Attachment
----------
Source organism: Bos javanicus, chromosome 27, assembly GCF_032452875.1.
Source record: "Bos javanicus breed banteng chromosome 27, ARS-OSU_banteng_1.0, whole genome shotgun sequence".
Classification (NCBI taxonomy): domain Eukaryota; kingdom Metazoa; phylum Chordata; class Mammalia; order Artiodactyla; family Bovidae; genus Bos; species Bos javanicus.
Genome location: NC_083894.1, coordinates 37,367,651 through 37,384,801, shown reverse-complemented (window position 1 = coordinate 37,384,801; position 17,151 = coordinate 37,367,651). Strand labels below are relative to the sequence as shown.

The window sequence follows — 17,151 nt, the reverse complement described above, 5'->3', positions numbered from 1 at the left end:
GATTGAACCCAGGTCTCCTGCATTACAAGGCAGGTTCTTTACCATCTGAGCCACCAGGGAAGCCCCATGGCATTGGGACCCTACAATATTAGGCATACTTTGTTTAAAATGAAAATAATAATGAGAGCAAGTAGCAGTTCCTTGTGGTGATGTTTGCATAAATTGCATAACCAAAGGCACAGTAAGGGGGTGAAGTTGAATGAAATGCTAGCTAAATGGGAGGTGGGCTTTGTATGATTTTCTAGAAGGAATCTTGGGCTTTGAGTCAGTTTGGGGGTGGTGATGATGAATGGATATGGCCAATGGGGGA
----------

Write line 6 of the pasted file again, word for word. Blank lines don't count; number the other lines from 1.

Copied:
GATTGAACCCAGGTCTCCTGCATTACAAGGCAGGTTCTTTACCATCTGAGCCACCAGGGAAGCCCCATGGCATTGGGACCCTACAATATTAGGCATACTTTGTTTAAAATGAAAATAATAATGAGAGCAAGTAGCAGTTCCTTGTGGTGATGTTTGCATAAATTGCATAACCAAAGGCACAGTAAGGGGGTGAAGTTGAATGAAATGCTAGCTAAATGGGAGGTGGGCTTTGTATGATTTTCTAGAAGGAATCTTGGGCTTTGAGTCAGTTTGGGGGTGGTGATGATGAATGGATATGGCCAATGGGGGA